Monday, April 28, 2014

When Yanukovich Was New

Here's a blast from the past relevant to the current Ukraine crisis.

I find it amazing that so many pundits in the media keep insisting, "who would have ever thought Putin would want to invade Ukraine?" From my original blog site (frozen in time by Reocities):

"Support Democracy in Ukraine" (Posted November 24, 2004)

Ukraine is in crisis over a government rigged election that has declared the pro-Russian candidate the victor in the presidential election over the pro-Western candidate. This is also a result of the division between ethnic Ukrainians from the west and ethnic Russians in the east of Ukraine. The Russians are quite simply trying to cobble together the empire they lost in 1991:

In Russia's view, the country remains a vital part of the "near abroad," the former Soviet republics with deep economic, historical and, in Ukraine's case, cultural, linguistic and ethnic bonds. Mr. Putin has invested considerable effort in drawing Russia, Belarus, Ukraine and Kazakhstan into an economic and political union.

And there is nothing subtle about how the government rigged the election. This is blatant and the EU should be ashamed for its silence. Good God, the Ukrainian government couldn't even pull off a good vote stealing campaign like Hugo Chavez did in Venezuela! I bet even Jimmy Carter would have to admit something is wrong. Poland, to its credit and with its own experience in 1946 of having the Russians snatch democracy from them, has been vocal (via Instapundit) in defending democracy in Ukraine.

President Bush has rightly called for a peaceful inquiry into this rather than letting the 1,200 or so Ukrainian troops in Iraq silence us over this blatant power grab:

The United States is deeply disturbed by extensive and credible indications of fraud committed in the Ukrainian presidential election. We strongly support efforts to review the conduct of the election and urge Ukrainian authorities not to certify results until investigations of organized fraud are resolved. We call on the Government of Ukraine to respect the will of the Ukrainian people, and we urge all Ukrainians to resolve the situation through peaceful means. The Government bears a special responsibility not to use or incite violence, and to allow free media to report accurately on the situation without intimidation or coercion. The United States stands with the Ukrainian people in this difficult time.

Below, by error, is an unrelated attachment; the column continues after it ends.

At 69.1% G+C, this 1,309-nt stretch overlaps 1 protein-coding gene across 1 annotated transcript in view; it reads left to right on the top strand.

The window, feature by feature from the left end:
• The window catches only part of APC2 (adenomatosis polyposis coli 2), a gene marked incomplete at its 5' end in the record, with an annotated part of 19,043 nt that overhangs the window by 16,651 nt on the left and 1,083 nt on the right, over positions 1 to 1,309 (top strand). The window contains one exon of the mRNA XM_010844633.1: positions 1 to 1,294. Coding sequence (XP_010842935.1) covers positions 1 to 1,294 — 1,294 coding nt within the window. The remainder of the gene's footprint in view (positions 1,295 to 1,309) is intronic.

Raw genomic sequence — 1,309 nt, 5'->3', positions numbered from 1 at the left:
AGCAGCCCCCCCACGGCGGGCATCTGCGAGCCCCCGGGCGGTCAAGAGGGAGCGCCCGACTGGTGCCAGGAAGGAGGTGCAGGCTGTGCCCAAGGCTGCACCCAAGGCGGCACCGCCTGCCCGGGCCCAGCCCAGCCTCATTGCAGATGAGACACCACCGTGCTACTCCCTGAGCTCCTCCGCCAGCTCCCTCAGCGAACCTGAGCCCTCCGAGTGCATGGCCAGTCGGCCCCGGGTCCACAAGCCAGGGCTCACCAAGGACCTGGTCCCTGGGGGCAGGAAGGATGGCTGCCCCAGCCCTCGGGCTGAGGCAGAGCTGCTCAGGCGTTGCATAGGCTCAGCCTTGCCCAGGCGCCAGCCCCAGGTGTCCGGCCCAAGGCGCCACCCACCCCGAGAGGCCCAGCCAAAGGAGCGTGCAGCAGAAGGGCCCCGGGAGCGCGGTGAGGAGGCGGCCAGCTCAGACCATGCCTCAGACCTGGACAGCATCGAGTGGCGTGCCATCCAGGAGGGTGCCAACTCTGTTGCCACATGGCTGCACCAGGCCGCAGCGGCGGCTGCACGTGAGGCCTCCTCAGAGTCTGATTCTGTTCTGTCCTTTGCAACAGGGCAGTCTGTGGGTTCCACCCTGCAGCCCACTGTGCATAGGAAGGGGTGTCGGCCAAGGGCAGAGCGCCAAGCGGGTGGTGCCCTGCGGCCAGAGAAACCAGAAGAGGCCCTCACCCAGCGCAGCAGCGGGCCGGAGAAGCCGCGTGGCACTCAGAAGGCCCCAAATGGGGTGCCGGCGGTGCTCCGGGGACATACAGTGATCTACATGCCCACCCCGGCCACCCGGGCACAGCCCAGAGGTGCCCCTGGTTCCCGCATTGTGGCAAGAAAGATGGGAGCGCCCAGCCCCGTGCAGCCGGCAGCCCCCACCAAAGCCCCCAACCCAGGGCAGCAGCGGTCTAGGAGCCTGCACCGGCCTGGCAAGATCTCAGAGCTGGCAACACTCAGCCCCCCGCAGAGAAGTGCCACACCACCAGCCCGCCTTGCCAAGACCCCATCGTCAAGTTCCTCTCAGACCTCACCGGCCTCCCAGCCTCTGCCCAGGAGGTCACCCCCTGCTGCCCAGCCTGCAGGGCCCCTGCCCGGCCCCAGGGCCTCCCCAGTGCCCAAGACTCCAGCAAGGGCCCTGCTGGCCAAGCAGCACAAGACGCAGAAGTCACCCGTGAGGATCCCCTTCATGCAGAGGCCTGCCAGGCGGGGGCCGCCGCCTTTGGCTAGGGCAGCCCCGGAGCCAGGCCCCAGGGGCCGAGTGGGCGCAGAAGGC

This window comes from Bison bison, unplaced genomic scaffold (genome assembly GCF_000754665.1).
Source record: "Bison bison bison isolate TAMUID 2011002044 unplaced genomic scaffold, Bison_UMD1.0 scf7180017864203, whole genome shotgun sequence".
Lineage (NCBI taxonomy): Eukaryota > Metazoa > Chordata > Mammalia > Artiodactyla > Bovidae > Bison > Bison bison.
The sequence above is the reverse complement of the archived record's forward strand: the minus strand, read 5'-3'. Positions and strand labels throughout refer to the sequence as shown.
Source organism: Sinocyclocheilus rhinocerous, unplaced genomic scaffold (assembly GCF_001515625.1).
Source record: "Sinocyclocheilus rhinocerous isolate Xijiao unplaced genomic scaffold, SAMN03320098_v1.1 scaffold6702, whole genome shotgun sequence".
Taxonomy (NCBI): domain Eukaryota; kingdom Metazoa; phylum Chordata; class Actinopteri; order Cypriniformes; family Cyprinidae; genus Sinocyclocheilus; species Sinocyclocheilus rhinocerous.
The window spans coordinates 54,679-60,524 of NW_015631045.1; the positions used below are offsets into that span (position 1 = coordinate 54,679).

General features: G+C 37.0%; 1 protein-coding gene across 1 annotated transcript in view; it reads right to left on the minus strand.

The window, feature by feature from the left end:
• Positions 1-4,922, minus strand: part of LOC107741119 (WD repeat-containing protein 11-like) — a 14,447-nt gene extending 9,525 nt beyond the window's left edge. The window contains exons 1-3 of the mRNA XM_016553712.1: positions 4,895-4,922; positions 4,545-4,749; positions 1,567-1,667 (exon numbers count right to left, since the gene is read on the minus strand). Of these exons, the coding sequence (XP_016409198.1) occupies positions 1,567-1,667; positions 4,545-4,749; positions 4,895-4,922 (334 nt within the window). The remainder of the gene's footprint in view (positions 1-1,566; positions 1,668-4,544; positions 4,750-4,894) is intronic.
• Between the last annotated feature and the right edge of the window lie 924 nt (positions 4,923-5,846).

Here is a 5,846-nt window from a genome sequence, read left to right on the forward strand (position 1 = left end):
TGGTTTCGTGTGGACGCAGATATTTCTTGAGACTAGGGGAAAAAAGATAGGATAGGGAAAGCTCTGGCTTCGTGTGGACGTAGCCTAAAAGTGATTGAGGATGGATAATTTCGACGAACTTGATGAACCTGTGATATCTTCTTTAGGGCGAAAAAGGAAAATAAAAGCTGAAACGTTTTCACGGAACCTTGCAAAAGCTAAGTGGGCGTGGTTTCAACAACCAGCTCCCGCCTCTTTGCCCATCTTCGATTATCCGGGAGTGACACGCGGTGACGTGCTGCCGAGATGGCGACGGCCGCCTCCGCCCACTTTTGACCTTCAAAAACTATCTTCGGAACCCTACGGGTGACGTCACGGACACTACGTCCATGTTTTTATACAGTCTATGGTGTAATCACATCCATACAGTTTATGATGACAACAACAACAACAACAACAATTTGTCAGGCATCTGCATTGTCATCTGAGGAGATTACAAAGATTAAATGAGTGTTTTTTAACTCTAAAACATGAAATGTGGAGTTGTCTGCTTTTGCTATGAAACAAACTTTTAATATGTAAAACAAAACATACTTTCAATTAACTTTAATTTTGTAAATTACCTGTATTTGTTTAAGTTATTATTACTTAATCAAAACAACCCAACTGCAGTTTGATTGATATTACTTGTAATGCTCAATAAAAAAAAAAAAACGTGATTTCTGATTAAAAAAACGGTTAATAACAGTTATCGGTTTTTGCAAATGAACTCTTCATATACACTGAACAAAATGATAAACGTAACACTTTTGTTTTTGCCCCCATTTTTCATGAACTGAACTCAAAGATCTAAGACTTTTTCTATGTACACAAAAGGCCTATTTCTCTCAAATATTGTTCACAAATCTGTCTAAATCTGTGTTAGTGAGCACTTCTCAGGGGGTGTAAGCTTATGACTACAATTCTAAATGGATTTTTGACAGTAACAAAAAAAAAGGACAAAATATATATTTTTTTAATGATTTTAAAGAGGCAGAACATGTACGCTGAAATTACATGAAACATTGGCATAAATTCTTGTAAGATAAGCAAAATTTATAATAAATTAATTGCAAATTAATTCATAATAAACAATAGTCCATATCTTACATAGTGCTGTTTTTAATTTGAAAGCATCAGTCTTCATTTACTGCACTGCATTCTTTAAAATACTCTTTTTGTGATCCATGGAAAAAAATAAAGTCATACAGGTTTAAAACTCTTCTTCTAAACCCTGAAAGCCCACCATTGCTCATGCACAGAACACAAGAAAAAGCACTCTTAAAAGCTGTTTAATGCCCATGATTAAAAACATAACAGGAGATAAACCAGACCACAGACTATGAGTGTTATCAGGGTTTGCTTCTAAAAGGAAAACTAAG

The Ukrainian government doesn't look like it is in any mood to follow the rule of law:

Ukraine's election commission declared the Kremlin-backed prime minister, Viktor Yanukovych, the winner of the country's bitterly disputed presidential election, sharpening a crisis sparked by the opposition candidate's allegations that the vote was fraudulent.

I have to wonder if the Ukrainian government will be willing to back this up with a Chinese-style throat stomping that kills thousands.

And what will Russia do? While Putin's Russia is far better than Soviet Russia, it is possible that this is in large measure only because the empire has been lopped off and the Russian military is far weaker than in the Soviet era. We must stop the Russians. I don't say this in some strange nostalgia for the Cold War. I want Russia to be our friend. I want them to be successful in fighting Islamic terrorists so that no more Beslans happen. I want them to prosper in a democracy under rule of law that even if imperfect is at least on the right path.

But that does not mean we should sacrifice our ideals to placate Putin and stand aside while he pursues goals that trample on our ideals. We must oppose Putin's blatant attempt to steal the Ukrainian election and put his own people in charge in Ukraine. If this is like Poland in 1946, will our silence allow freedom to be crushed in Ukraine for another forty years?

It is better for us to support democracy and rule of law over supporting a particular regime that may bring its troops in Iraq home in retaliation if the vote-stealers win in the end. Because one day the democrats will win and they may recall that we let them down because we could be bought with 1,200 troops in a quiet area of Iraq.

Besides, what exactly could Russia do? The broken shards of their conventional army are tied down in tiny Chechnya. The Russians can send in the FSB (old KGB) or launch nukes (and the nukes might work). That is the limit of their forceful response. Do they really want chaos on their southern border? I don't think they'll push this too far if the West stands up to them.

This incident is also why we expand NATO eastward. You never can tell what the future may bring. I hope it brings a Russia free and allied with us. But Putin doesn't seem to have that high on his list of things to do lately.

This year, Yanukovich was willing to kill a hundred to maintain power. But beyond that, there was no stomach for a slaughter. Russia did send in the FSB (with the Spetsnaz) to Crimea. And that worked. And Russia's military is somewhat revived now. So moving into into eastern Ukraine became an option.

I have no idea if any of the links still work.